An insurgency in the battle of the sexes has emerged in the form of sexual dominance (for most women, this is nothing new—no eyebrow raises from us.) Every headline on every news site and media outlet lists men in power thwarting yet another female subordinate in the workplace. As a result, a spill over into the dating scene is concluded as another form of sexual deviance against women, but is it?
I know while tackling this subject, I run the risk of being branded as anti-feminist, and my credibility questioned because I’ve been married forever and am out of the dating scene, but hear me out.
Recently, the comedian, Aziz Ansari (Parks and Rec, Master of None) was accused of sexual assault and misconduct while on a date last year. In reading about it on CNN.com, The Washington Post, and his date’s account on babe.net, I started to wonder if perhaps rape, specifically date rape, isn’t about power, but about something as simple as a miscommunication?
I’ve been aware of some sinister sounding statements going around about men, rape, and women. One goes something like this; It’s not if a woman will be raped, it’s when. The other gem is that parents need to teach their sons not to rape. Both statements leave me steaming because, A) both infer that every male in every part of the world is one giant, uncontrollable gland on the prowl. B) It assumes that rape is inevitable.
If either one of these ridiculous statements is true, then wouldn’t rape and being raped become just a right-of-passage, like getting your driver’s license and being old enough to vote?
In the past, rape was defined as a power trip; having control over another human being. However, this description has changed with the increase of date or acquaintance rape specifically across College campuses.
Now, date rape is seen as one-sided sexual gratification—and guess whose side it favors—but I think there’s more to it. I think it’s an issue of misunderstanding.
Most of us are familiar with a formula, that’s been thrown around for decades, “Communication is 93% nonverbal.”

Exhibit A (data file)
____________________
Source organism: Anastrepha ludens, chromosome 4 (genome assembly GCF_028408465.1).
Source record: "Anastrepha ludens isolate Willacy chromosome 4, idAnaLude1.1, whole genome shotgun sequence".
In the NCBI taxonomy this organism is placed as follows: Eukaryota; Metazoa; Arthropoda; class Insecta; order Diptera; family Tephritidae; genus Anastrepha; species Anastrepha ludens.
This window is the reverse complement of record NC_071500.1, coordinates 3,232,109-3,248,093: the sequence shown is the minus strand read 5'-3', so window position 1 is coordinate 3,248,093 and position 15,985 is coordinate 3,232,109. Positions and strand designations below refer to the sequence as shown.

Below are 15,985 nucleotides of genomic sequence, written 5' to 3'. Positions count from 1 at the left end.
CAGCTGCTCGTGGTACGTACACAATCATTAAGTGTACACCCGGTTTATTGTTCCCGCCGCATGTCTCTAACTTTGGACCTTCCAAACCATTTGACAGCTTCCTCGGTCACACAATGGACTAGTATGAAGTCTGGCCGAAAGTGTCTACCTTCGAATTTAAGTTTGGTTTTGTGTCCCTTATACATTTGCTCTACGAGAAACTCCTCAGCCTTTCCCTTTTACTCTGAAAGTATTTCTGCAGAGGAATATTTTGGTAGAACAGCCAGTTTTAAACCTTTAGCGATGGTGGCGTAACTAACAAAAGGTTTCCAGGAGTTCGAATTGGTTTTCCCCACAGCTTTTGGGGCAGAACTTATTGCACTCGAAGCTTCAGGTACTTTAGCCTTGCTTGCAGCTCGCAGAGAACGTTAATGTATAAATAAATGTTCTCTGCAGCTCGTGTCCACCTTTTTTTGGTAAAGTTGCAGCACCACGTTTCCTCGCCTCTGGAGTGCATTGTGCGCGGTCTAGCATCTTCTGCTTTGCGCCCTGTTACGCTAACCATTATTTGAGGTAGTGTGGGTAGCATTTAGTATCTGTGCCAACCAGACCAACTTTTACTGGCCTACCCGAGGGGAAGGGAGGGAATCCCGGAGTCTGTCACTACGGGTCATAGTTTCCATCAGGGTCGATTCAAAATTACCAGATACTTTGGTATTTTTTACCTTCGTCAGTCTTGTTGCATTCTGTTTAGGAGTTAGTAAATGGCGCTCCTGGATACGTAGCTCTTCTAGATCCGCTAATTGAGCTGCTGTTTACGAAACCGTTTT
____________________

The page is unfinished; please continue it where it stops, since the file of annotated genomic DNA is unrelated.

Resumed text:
A study at the University of Pennsylvania breaks it down to communication is 70% body language, 23% voice tone and inflection, and a mere 7% of actual words said”—which means there’s a lot of room for interpretation and here’s the rub.
With this principle in mind, let’s explore what this might look like from a couple of College Co-ed’s. Keep in mind, that I’m a married, forty-two-year-old woman, and also that I don’t condone everything that happens in this scenario, but for the sake of argument and a perspective change, bear with me!
Let’s take 70% body language: You, as a woman, show up for the date, or let him lead you to a back room at a party, or go with him to his apartment. You look sexy to him—it’s your hair, your makeup, what you’re wearing—you know you look good, you’ve spent a significant amount of time and energy ensuring that you do!
He offers you a drink for each of you to relax. You take it. He downs one, too. You start to kiss. You perhaps participate in going a bit further. To him, the two of you seem to be on the same page.
There may have been some shrugs he’s noticed—a couple of mumbles or a pull away, but there have been more clues as to your agreement, than to your disagreement, so far.